09 November 2010

Online teaching tools and resources

Among the many hats I wear, one is part-time, adjunct lecturer. I teach two classes in the Autumn at Middlesex University in London: one called Empirical Investigations of Language and one called Research Methods for Language Teachers. Part of the problem of being an adjunct, part-time lecturer is having to teach without access to your own office on campus and, in my case, having to use two university libraries (the one at Middlesex and my home library at the OU). Things get mixed up all the time, especially in terms of the computer. I can take my laptop to Middlesex, but as I don't have it set up to access their network, I can't print anything out, so I have to use one of the Middlesex computers anyway. They also don't have Wifi, so I had to do work on one computer, remove the LAN cable and work on the other one. Last year I was lugging my laptop in and using a flash disk to shuttle between the two. It was a mess. I would also upload handouts to OasisPlus (which is the Middlesex name for WebCT), but every time I made a change, I had to re-upload the files. I was also e-mailing students about class activities, but that never worked properly because I could never ensure that people actually checked their e-mail.

This year, I am solving the problems in a new way, sans my laptop and using only online tools that I can access anywhere:
Google docs. Although not a great interface and not easy to work on, it does allow continues web publishing and provided you are okay working within the limits of the document, it works well. When you can make changes, the document is automatically published back to the web, saving the hassle of uploading it again. I can also tweak the module guide and other documents without having to print everything out.
Wordpress blogs. I keep blogs for both classes (ELT4123 and ELT4101), posting all the handouts and everything from the class. As I am teaching Research Methods for the second time, I kept all the posts from last year (made them drafts) and now I can go back through them and repost the relevant ones. This saves a ton a time and allows me to offer content to the students throughout the week, not just when we meet. I do a lot of scheduling of blog posts as I tend to be really interested in doing it at on one day at one particular time and then forget about it when I start thinking about my thesis. If I can schedule five or six posts in a sitting, the students can have new content for a couple of weeks and I only have to put in 10 minutes of work. Also, as all the links to documents go back to Google docs, I can change the document without worrying about the link. I also never e-mail my students anymore. I tell them the content is on the blog and they are required to check it at least once a week. No more 'I didn't get the e-mail' excuses, as it is now their responsibility to check the blog.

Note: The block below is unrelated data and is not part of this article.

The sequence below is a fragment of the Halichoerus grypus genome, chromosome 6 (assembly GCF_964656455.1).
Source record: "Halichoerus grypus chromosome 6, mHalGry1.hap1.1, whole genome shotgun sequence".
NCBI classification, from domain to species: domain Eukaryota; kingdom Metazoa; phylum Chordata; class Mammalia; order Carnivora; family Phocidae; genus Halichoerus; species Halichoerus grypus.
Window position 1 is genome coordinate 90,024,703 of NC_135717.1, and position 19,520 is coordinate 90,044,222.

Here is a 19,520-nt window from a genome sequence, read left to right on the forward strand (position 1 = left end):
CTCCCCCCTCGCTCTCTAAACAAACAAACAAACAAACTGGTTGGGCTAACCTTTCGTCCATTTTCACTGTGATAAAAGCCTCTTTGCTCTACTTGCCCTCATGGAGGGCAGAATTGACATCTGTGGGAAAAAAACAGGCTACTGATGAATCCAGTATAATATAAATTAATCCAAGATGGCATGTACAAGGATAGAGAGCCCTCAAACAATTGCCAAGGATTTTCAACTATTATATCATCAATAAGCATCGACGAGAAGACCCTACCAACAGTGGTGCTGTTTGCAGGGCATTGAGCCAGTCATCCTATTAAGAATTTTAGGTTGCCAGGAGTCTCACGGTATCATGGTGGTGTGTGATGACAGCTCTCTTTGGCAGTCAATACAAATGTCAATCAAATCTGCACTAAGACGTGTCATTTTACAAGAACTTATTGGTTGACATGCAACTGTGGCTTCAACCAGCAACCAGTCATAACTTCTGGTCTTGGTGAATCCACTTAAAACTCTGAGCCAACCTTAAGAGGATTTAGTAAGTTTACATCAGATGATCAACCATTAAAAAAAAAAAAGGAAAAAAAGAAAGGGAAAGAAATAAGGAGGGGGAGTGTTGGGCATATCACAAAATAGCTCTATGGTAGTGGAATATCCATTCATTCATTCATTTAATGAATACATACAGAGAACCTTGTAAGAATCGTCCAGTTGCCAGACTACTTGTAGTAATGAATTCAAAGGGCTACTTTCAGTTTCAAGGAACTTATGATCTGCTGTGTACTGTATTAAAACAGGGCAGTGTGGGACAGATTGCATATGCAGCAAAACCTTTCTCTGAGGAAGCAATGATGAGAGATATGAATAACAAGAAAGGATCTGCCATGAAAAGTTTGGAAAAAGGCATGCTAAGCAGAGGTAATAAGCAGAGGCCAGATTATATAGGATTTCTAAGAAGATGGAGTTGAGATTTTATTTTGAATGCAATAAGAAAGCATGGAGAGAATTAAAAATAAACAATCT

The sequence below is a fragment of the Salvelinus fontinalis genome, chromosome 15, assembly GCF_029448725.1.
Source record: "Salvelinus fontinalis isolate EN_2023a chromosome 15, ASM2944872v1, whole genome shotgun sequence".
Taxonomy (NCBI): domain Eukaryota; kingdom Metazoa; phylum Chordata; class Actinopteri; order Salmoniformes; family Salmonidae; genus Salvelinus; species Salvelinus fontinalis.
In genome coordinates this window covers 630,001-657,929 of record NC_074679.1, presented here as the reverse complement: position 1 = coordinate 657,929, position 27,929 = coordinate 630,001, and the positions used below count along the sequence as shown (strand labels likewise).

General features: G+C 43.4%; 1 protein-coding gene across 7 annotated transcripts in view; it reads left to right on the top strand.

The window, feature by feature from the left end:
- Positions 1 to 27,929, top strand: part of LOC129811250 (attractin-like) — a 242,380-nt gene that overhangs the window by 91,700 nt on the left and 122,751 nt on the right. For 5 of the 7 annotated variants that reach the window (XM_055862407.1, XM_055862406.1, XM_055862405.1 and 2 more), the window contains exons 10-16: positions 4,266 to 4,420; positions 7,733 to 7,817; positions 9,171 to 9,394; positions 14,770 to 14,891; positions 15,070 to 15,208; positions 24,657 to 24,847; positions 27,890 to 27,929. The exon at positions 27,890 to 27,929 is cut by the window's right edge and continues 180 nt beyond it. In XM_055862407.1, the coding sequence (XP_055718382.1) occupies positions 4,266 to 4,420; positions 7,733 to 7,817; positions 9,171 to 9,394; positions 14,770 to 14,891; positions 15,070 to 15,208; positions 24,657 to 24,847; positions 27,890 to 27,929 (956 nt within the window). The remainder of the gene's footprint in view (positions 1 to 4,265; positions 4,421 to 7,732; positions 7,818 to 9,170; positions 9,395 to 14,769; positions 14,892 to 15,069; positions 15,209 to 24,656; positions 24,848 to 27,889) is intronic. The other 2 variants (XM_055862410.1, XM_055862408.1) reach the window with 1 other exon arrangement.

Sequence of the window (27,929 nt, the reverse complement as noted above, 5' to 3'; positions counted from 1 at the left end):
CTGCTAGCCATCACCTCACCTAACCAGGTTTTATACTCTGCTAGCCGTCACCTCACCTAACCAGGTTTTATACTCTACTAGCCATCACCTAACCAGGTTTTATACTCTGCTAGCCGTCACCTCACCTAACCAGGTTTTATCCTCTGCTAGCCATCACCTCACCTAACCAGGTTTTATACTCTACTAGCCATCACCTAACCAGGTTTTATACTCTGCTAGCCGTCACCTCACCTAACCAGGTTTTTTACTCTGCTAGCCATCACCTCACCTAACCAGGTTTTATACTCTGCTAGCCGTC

×Dropbox. I still use Dropbox for my own work, but it is less helpful when I'm working on a computer that's not mine as it requires that you download the program and then allows that computer access to all your files in the dropbox folder. I like the public link feature for Word documents and use that when I have something stable that I'm not changing and is too complex for Google docs, but as you can only make those changes on computers that have Dropbox, it's not especially helpful in my current situation.
Facebook. Three of my five students use Facebook regularly, so I set up a group for them. I have my privacy features set so that they can't see any information about me beyond my picture and name, and I encouraged them to do the same for me (although no one has so far). I do not add any new or different content to the Facebook group, but I do try to post the blog entries there and, more importantly, deadlines for assignments. I still prefer the blog for adding real content (especially as I can reuse it over the years), but this is a good way to deliver the blog content to the students.
UPDATED: I acutally think Firefox portable might be the solution to this problem. I am going to use it this week and let you know.
Xmarks and Firefox. I installed Firefox on the two computers I tend to use at Middlesex and downloaded my bookmarks using Xmarks. This makes a big difference in the ease and quickness I can access things when I am using another computer. I have left the links on the computers, as I believe they are limited to my login and password on those computers, although even if someone did access them, there is really no issue as the computer doesn't save your password or login names and all my bookmarks are pretty boring. It makes accessing all the materials for class so much easier.
So far I have been successful in leaving my laptop at home, which makes the mile walk from the train to campus much more pleasurable. In the 18 months I've been at Middlesex, I have also not had any problems with the Internet being down when I go to the school, although if that were to happen, I still have my textbooks to teach from and I could have the students look at the handouts after class, as they would still be online.
Happy technology using everyone!